The marijuana plant contains hundreds of compounds that provide health benefits. Consider cannabis like a medicine cabinet full of remedies for a variety of ailments. Marijuana’s components can work together to relieve your symptoms in a phenomenon known as the “entourage effect.” We can also isolate compounds to create the type of medication we want. You may know about cannabidiol (CBD), one of the cannabinoid components in cannabis. In this blog post, we will compare CBD to another cannabinoid called cannabicyclol (CBL).
Cannabis has 500 natural compounds, including at least 85 cannabinoids. We categorize cannabinoids into two categories — psychoactive and non-psychoactive. Psychoactive cannabinoids like tetrahydrocannabinol (THC) create the “high” we often associate with marijuana. Meanwhile, non-psychoactive cannabinoids don’t cause that effect. While the benefits of some cannabinoids overlap with each other, each cannabinoid has unique traits.
Medical marijuana producers rely on cannabinoids to relieve patients’ symptoms. Growers can breed cannabis strains to have a high concentration of certain cannabinoids to enhance their effects. Marijuana medicine can come in a variety of formulations featuring different cannabinoid ratios. The information we have about cannabinoids informs our methods of creating medication.
Marijuana has two primary cannabinoids — tetrahydrocannabinol (THC) and CBD. We have the most research on these compounds compared to other cannabinoids because they have the highest concentrations. CBD relieves inflammation, pain, sleep problems, mood issues, and other symptoms. Many patients prefer CBD over THC because it has no psychoactive effects, and some use it in combination with THC for enhanced benefits.
CBL appears in marijuana in small concentrations, and the amount of CBL in cannabis increases as the plant ages. Light turns the cannabinoid cannabichromene (CBC) into CBL over time. The CBL molecule has no double bonds, meaning it has no psychoactive effects. Preliminary research suggests a small possibility that CBL can relieve inflammation and reduce tumors. We have plenty to discover about the medical properties of this cannabinoid.
We discovered cannabinoids half a decade ago, so we still have plenty of exciting discoveries to make about them. The stigma against marijuana in many countries also interferes with our ability to research it. In the United States, cannabis’ Schedule I status makes it difficult to study any type of cannabinoid. However, we have enough data to show marijuana’s promise, and we can’t wait to see what we learn next. Most of the research we have so far covers prominent cannabinoids like CBD instead of CBL.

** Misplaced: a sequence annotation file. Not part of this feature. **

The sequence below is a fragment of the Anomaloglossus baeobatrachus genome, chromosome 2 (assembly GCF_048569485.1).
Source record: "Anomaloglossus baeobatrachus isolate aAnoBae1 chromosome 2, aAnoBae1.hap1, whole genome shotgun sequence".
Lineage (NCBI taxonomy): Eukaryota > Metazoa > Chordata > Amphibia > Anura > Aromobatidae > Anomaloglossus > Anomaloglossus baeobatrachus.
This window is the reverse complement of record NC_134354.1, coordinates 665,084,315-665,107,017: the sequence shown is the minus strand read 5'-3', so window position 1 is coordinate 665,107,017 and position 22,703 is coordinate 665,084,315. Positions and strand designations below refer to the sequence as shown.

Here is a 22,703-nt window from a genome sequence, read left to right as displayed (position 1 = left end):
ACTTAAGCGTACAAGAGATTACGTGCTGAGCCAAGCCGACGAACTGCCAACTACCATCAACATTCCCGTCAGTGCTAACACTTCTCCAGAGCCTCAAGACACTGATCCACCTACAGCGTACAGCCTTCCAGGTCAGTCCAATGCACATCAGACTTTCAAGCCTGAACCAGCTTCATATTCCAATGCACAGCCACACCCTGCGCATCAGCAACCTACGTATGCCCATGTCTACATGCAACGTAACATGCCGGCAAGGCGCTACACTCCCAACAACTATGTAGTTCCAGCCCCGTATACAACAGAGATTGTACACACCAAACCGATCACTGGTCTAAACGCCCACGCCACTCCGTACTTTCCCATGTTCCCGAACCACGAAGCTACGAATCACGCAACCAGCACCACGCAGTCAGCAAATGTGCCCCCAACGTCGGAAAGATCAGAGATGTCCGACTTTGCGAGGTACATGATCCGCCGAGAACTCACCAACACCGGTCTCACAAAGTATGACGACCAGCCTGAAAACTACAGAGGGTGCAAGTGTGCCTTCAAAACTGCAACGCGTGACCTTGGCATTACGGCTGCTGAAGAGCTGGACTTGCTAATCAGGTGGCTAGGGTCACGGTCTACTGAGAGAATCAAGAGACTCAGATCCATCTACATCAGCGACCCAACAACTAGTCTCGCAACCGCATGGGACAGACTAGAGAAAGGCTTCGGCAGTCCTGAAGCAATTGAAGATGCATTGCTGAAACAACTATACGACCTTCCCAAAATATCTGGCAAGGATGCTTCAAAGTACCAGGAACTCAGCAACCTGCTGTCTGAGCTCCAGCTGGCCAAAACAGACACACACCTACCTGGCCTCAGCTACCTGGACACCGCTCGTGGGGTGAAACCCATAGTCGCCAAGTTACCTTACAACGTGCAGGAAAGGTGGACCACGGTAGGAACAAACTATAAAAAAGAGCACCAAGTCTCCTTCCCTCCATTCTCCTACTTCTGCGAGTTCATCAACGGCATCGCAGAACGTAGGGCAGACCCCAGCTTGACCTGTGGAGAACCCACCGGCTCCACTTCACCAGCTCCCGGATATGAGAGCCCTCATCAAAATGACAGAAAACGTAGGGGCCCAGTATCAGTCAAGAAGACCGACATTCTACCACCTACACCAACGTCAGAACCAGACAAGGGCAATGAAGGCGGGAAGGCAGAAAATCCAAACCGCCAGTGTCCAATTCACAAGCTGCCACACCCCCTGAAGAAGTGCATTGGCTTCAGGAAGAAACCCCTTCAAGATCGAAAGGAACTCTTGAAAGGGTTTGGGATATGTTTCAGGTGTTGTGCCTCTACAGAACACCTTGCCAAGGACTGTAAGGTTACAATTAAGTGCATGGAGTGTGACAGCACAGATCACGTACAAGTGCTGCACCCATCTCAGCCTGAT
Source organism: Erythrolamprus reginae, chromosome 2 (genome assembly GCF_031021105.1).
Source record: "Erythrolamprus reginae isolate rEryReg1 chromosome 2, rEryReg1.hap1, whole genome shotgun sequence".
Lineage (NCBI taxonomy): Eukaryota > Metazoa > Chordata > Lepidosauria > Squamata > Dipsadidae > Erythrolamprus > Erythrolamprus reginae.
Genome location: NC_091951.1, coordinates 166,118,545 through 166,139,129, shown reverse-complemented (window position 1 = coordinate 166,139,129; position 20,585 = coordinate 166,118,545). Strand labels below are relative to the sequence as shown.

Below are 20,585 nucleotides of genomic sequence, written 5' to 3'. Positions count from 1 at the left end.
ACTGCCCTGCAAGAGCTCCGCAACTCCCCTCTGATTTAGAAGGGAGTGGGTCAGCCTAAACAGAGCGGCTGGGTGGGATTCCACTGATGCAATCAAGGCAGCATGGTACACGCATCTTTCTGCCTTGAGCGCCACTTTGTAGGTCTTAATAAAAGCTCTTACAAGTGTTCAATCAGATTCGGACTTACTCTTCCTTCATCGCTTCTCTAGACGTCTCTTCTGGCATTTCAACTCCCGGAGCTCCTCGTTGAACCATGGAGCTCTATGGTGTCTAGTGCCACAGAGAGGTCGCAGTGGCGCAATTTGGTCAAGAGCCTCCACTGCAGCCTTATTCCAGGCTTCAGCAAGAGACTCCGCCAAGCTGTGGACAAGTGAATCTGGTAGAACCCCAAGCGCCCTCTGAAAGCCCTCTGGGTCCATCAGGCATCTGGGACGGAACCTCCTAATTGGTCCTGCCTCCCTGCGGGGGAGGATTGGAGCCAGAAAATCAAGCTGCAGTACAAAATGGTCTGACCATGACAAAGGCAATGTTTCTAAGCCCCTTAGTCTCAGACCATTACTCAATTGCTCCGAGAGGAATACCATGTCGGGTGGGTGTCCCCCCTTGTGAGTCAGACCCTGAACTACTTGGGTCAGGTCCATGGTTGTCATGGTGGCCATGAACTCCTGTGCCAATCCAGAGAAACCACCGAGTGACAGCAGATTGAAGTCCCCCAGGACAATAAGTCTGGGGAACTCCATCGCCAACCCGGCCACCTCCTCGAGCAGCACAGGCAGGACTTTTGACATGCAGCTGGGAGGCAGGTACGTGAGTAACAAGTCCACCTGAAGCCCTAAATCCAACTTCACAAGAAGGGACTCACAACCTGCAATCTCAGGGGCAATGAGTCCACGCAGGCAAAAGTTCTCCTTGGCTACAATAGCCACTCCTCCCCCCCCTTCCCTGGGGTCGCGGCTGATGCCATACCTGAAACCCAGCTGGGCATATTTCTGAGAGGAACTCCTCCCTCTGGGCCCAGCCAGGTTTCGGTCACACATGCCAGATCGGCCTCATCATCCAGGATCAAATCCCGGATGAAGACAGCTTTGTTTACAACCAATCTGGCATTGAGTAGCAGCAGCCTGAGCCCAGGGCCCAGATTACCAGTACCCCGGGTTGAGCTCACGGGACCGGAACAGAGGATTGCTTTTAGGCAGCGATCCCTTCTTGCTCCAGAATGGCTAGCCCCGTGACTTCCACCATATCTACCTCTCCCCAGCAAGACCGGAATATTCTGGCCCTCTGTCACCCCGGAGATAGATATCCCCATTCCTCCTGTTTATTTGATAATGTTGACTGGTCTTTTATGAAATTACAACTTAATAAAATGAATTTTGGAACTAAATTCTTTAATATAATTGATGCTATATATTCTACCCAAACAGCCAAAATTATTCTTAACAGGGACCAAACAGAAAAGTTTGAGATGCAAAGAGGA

Since the marijuana plant has a higher concentration of CBD than CBL, we can get more data on CBD. It is also more challenging to extract CBL than CBD. These factors contribute to the gap in knowledge between the two compounds. However, as we gain more information on cannabinoids like CBD, we will have more evidence to justify research on lesser-known compounds like CBL. The FDA and DEA’s approval of the CBD medication Epidiolex will also help us learn more about marijuana.
Cannabinoids affect our bodies by interacting with our endocannabinoid systems. The endocannabinoid system (ECS) creates and uses cannabinoids as part of our natural functions. When a cannabinoid activates one of the ECS’ receptors, the cell that has the receptor changes its behavior. CBD and CBL interact with the ECS in different ways.
CBD improves the ECS’ ability to regulate your bodily functions. Instead of attaching to a receptor, it blocks FAAH, a fatty acid that breaks down anandamide. Our bodies create the cannabinoid anandamide to improve our mood and relieve pain. When we have less FAAH, we can retain higher levels of anandamide and feel more benefits from it.
Since we don’t have much research on CBL, we don’t understand how it interacts with the ECS. For now, we can guess that it behaves like most cannabinoids and attaches to cannabinoid receptors. However, as we know from studying CBD, cannabinoids can surprise us in the ways they work with our systems. Who knows what we’ll discover in the future?
While we have plenty of CBD products to use, we don’t have any CBL medicine. Since we don’t know much about CBL, producers don’t use it to make medication. However, thanks to CBD’s boom in popularity, you can find a wide range of CBD-based products. CBD medicine comes in the form of:
Some marijuana cultivators also grow strains with high CBD content. These strains still contain THC, but often in trace amounts that make them suitable for patients who don’t want a “high.” Producers and growers have almost infinite possibilities when it comes to creating CBD products!
Due to the lack of information we have about CBL, we can’t say if one cannabinoid works better than the other. Until we learn more about CBL, we probably won’t add it to marijuana medicine. If we find out that CBL has benefits, we could use it on its own or as a supplement to CBD treatment. The availability of different types of medicine varies by state, so certain areas would have more CBL medicine than others.
When you decide on a CBD medicine, we recommend getting help from a marijuana-certified medical professional or a dispensary staff member. Even when you use CBD derived from hemp instead of marijuana, these experts can help you optimize your treatment. An authorized doctor can also help you join your state’s medical marijuana program if you want to use cannabis-derived CBD.
Learning about cannabinoids can help you get the most relief from your medicine. When you understand how each compound improves your symptoms, you can look for medications that feature them. For more information about CBD, you can check out our CBD resources blog category.